The Human Aspect
- The one thing that’s different for us, and we haven’t touched on it, is just the other kind of really important part of apparel production, is the human aspect.
- At PACT, we say the people that wear our clothes are equal to the people that make our clothes.
- We utilize the Fair-Trade Standard.
- That’s to make sure that farmers are paid equal profits in terms of when people are buying their crops.
- Fair Trade also started to certify factories to make sure that women are treated equally to men, to make sure that they’re paid the appropriate wages, and then specifically, the fair trade premium that we pay into at all of our factories is money that doesn’t go to our factory and goes directly to the factory workers, that then they can choose how to spend it.
- You’ll see the GOTS certification on the outside of the box, and then you’ll actually see it on the garment itself.
How Is It Being Received?
- I don’t think we’ve reached the tipping point now, but I’m so proud, if you go to like the New York Times, and pretty much every month now, in the New York Times, there’s an article about what your closet’s impact to the environment is, or how you can try to quit fast fashion.
- And there’s so much more awareness on it, and for the first time, for me, I feel that kind of like same wave that comes up behind you in all these categories that we did at the Bear Naked, you work, you work, you work, and then this giant wave comes behind you and just like lifts everything that you’re doing, and I feel that wave coming behind us right now.
- I think over the next 24 months, and over the next 12 months, there’s going to continue to be an acceleration of articles, stories, and educational pieces around what impact what people wear has, just because I just think culturally, it’s what we wear is so important to how we are seen, and so, just all of that kind of waking up.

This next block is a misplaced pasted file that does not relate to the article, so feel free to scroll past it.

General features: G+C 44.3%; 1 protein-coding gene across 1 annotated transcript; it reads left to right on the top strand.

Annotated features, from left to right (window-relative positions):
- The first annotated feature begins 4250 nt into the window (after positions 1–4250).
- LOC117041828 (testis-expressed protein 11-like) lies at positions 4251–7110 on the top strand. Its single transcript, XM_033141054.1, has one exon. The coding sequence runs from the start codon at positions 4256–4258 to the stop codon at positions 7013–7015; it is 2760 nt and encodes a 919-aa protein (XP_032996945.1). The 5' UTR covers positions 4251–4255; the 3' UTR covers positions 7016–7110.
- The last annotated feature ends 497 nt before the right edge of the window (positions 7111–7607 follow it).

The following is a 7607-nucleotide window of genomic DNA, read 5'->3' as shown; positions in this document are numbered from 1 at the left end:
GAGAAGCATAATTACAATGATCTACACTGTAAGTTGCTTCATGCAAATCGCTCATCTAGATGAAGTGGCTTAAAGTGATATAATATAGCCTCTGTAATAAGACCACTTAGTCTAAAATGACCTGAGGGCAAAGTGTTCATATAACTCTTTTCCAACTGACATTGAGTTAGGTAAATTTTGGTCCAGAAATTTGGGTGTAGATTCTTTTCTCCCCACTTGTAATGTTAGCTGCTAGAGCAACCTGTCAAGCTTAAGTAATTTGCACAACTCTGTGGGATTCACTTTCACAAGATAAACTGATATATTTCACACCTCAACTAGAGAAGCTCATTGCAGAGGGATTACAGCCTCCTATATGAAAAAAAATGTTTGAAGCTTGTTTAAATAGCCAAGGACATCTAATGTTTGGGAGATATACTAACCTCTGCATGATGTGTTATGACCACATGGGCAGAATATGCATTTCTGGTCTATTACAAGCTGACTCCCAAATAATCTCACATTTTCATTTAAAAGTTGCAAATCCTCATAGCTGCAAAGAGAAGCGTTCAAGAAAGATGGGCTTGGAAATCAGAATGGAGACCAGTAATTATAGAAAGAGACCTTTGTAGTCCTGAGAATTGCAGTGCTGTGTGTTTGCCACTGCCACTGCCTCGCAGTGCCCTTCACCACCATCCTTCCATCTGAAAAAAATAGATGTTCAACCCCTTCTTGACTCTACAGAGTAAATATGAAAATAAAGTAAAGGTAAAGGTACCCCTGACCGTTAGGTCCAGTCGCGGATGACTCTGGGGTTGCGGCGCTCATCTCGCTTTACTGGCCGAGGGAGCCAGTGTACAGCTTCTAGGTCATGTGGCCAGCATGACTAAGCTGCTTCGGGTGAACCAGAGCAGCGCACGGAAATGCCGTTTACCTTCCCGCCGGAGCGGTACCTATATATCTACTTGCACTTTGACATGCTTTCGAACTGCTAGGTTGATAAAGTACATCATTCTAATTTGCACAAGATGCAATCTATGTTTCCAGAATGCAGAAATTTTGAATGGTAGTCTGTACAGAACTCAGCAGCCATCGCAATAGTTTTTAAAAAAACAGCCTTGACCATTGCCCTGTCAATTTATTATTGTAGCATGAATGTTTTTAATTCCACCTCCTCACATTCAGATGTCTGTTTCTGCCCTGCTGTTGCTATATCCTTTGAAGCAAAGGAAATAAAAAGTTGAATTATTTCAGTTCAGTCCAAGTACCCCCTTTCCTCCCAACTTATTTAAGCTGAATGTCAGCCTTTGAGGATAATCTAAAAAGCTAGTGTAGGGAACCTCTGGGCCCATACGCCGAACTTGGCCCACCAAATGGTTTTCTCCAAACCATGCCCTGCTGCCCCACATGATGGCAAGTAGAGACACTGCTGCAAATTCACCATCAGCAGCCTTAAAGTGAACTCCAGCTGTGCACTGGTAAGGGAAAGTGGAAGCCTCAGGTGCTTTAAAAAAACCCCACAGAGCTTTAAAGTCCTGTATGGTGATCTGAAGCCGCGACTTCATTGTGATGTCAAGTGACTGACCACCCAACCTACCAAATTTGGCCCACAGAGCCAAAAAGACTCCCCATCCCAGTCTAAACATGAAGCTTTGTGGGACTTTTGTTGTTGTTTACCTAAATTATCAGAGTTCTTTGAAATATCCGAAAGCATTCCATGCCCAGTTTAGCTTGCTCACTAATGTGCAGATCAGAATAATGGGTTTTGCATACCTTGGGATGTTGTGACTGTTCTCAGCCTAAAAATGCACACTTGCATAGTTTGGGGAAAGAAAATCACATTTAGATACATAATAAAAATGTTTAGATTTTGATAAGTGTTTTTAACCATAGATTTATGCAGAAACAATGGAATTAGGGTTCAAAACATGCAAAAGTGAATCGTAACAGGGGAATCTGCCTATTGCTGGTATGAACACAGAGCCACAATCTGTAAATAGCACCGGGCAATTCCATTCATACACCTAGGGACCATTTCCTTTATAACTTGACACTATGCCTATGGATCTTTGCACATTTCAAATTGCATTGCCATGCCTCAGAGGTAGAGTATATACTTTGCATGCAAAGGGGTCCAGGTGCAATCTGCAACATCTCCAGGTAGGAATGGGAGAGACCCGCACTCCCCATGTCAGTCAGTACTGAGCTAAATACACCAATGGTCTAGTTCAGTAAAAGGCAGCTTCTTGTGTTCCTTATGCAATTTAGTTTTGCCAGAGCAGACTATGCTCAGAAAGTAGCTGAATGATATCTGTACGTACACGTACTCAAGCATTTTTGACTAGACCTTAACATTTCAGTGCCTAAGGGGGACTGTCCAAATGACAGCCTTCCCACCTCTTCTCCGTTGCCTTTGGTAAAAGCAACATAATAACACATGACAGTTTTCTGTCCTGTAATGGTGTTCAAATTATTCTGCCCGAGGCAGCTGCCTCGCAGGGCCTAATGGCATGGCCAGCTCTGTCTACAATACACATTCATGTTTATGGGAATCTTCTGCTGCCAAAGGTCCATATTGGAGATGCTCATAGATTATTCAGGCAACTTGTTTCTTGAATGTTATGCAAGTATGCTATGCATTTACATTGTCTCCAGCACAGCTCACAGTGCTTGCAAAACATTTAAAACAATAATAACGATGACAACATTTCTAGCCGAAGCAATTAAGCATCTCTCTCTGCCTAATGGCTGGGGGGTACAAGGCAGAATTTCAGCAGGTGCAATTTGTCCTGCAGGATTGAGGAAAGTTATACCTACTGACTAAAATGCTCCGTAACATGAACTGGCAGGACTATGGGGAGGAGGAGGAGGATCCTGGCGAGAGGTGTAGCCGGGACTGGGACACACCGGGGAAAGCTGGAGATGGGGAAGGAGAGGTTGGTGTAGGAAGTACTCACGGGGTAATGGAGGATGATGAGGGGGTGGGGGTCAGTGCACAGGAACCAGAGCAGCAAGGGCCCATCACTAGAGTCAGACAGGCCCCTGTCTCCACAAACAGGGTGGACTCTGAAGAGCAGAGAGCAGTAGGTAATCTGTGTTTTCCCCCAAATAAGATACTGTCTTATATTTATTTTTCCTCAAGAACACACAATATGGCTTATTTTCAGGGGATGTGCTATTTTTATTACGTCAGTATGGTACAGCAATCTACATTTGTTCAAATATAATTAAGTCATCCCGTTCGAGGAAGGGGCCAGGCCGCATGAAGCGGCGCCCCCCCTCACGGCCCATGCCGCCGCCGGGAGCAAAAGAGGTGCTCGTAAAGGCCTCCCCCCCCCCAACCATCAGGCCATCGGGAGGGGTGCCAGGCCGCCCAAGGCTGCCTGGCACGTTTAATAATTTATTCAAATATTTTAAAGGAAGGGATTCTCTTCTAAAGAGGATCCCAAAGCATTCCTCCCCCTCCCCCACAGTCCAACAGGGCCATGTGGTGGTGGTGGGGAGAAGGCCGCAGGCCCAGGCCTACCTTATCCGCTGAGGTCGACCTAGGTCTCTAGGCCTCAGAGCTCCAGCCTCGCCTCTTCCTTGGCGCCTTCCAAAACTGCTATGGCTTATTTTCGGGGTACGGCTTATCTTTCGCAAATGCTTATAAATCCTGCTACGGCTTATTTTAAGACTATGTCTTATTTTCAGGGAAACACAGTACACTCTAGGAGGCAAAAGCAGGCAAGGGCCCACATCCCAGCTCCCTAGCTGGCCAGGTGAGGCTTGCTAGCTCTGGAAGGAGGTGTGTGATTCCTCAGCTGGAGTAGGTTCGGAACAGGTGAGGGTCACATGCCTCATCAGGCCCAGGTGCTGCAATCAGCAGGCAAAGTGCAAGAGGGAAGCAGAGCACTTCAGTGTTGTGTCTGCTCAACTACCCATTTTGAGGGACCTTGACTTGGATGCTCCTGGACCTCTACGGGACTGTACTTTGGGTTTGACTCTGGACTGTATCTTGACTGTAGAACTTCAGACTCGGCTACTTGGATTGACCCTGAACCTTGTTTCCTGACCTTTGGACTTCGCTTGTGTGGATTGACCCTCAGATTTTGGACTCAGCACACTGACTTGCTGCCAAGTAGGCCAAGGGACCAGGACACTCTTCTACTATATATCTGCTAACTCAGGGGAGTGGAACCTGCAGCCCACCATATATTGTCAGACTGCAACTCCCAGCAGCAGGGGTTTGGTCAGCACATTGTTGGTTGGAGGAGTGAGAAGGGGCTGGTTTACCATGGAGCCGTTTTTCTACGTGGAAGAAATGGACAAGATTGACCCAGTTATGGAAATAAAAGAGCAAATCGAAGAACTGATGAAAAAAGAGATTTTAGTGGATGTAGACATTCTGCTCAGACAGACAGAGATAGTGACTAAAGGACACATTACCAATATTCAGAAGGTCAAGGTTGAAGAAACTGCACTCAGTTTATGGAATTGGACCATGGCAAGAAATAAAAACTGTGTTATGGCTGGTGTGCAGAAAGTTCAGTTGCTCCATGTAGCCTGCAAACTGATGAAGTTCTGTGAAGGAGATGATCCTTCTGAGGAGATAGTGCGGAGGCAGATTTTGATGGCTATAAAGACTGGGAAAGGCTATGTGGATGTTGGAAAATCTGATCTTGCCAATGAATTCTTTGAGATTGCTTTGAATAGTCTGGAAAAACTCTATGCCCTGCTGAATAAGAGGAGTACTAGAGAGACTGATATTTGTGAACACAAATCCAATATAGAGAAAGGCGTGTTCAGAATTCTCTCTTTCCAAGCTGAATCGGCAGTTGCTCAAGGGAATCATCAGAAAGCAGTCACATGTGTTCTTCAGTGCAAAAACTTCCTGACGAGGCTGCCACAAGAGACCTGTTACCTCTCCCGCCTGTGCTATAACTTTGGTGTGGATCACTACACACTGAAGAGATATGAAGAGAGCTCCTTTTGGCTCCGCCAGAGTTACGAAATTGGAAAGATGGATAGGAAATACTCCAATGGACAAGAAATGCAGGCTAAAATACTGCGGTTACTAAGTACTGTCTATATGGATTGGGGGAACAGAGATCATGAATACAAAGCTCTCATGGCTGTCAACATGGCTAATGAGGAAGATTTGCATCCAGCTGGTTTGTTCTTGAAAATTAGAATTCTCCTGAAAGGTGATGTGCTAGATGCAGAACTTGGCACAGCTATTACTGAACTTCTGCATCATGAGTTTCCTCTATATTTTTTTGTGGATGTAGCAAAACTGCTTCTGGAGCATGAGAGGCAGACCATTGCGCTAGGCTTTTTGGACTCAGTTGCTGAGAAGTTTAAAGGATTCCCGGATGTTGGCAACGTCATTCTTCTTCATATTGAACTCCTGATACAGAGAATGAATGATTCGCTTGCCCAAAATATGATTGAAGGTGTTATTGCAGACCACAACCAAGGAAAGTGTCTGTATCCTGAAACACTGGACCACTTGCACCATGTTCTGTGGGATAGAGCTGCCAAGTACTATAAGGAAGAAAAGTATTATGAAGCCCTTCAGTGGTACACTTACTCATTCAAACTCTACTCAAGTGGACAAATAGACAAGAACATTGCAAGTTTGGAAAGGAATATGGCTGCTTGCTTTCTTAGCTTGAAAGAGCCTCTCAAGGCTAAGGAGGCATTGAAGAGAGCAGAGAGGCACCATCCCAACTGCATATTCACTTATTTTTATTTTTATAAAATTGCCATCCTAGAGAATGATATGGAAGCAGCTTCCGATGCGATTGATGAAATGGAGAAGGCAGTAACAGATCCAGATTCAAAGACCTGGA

- What’s also really helped us the past couple years is just people’s desire to shop online.We sell all of our product online. We sell in Whole Foods, and then we sell 90 percent of our business is online. That’s where the bulk of it is.
- And selling online, direct to consumers, allows us to invest more in the ingredients, invest more in the certifications, make products in a better way, remove the middleman of traditional retail, and then give a better value to consumers, where they don’t have to pay more to do the right thing.
Clothing in Landfills
- How many pounds of clothing does the average person throw away in the landfill on a yearly basis?
- Over 80 pounds of clothing the average person throws away on a yearly basis.
- Because they’re making stuff, “fast fashion” is making disposable clothing really cheap overseas that’s built to be worn once and thrown away.
- What we do at PACT is, every time you buy a product from us, we have a give back program.So, you can print out a free shipping label and take the box that you received our product in, or any other box that you want in your house, and then you can take your clothes, put them in that box, and then we will route them to a charity that needs them and try to reuse the garments, because ultimately, people are not throwing clothes away because they have holes in them or they’re not wearable anymore, they’re throwing them away because they’re done chasing that fashion.
What’s One Change People Could Make When It Comes to Their Clothes?
- Don’t buy anything new.
- Go find an authentic garment that was well-made from a long time ago and that’s been worn a bunch of times, and you go make it yours.
- Give your clothes to other people if you’re done with them.